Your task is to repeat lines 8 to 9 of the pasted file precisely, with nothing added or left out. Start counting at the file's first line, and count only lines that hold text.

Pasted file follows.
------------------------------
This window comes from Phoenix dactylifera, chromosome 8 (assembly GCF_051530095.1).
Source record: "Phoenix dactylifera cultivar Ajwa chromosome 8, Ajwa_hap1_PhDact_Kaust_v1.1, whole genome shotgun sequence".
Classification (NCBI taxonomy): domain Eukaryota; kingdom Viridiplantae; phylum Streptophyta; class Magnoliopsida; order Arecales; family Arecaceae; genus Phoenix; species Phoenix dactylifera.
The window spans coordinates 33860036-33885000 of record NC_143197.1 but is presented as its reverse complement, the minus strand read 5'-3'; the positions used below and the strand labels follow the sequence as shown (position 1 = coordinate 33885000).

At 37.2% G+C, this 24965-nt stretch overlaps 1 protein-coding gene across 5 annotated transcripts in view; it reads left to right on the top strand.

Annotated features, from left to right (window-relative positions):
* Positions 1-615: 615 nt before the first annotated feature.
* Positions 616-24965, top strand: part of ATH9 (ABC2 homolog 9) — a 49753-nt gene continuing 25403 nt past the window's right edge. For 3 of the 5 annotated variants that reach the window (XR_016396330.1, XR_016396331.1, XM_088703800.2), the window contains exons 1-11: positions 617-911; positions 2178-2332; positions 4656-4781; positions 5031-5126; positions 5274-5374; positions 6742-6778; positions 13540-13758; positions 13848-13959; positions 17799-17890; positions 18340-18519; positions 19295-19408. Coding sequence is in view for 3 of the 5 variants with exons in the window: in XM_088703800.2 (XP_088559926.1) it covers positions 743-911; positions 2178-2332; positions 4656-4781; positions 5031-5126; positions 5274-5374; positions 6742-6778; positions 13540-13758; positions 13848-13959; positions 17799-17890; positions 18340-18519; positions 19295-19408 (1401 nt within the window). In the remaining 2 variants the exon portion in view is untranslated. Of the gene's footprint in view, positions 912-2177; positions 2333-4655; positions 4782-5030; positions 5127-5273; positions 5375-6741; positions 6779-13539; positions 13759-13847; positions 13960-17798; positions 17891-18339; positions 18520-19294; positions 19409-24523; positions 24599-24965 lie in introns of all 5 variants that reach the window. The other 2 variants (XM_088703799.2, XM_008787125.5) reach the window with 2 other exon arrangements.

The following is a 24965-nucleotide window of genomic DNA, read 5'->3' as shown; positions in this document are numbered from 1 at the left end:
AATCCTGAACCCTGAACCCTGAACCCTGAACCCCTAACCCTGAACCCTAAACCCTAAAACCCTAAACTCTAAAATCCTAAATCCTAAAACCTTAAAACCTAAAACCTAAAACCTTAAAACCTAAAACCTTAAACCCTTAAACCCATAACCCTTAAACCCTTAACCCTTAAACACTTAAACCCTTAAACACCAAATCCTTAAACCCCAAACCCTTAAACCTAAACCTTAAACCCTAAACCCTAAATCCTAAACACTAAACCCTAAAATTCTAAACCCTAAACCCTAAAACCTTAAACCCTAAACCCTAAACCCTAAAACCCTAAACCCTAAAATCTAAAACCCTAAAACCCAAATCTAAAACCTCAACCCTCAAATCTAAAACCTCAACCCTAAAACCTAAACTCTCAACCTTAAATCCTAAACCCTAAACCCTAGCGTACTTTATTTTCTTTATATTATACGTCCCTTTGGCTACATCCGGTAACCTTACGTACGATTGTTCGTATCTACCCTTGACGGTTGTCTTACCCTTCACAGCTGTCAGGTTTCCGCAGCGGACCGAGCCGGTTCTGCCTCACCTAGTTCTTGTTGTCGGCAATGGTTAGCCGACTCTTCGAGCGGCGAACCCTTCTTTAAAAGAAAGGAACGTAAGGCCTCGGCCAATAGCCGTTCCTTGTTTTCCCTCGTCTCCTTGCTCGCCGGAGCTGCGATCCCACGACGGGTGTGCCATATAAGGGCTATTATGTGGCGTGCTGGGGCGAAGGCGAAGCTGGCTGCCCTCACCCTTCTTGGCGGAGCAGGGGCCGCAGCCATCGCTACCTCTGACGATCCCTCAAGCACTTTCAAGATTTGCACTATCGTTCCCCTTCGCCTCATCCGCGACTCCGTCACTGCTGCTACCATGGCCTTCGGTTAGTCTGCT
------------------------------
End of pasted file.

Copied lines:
* Positions 616-24965, top strand: part of ATH9 (ABC2 homolog 9) — a 49753-nt gene continuing 25403 nt past the window's right edge. For 3 of the 5 annotated variants that reach the window (XR_016396330.1, XR_016396331.1, XM_088703800.2), the window contains exons 1-11: positions 617-911; positions 2178-2332; positions 4656-4781; positions 5031-5126; positions 5274-5374; positions 6742-6778; positions 13540-13758; positions 13848-13959; positions 17799-17890; positions 18340-18519; positions 19295-19408. Coding sequence is in view for 3 of the 5 variants with exons in the window: in XM_088703800.2 (XP_088559926.1) it covers positions 743-911; positions 2178-2332; positions 4656-4781; positions 5031-5126; positions 5274-5374; positions 6742-6778; positions 13540-13758; positions 13848-13959; positions 17799-17890; positions 18340-18519; positions 19295-19408 (1401 nt within the window). In the remaining 2 variants the exon portion in view is untranslated. Of the gene's footprint in view, positions 912-2177; positions 2333-4655; positions 4782-5030; positions 5127-5273; positions 5375-6741; positions 6779-13539; positions 13759-13847; positions 13960-17798; positions 17891-18339; positions 18520-19294; positions 19409-24523; positions 24599-24965 lie in introns of all 5 variants that reach the window. The other 2 variants (XM_088703799.2, XM_008787125.5) reach the window with 2 other exon arrangements.

The following is a 24965-nucleotide window of genomic DNA, read 5'->3' as shown; positions in this document are numbered from 1 at the left end: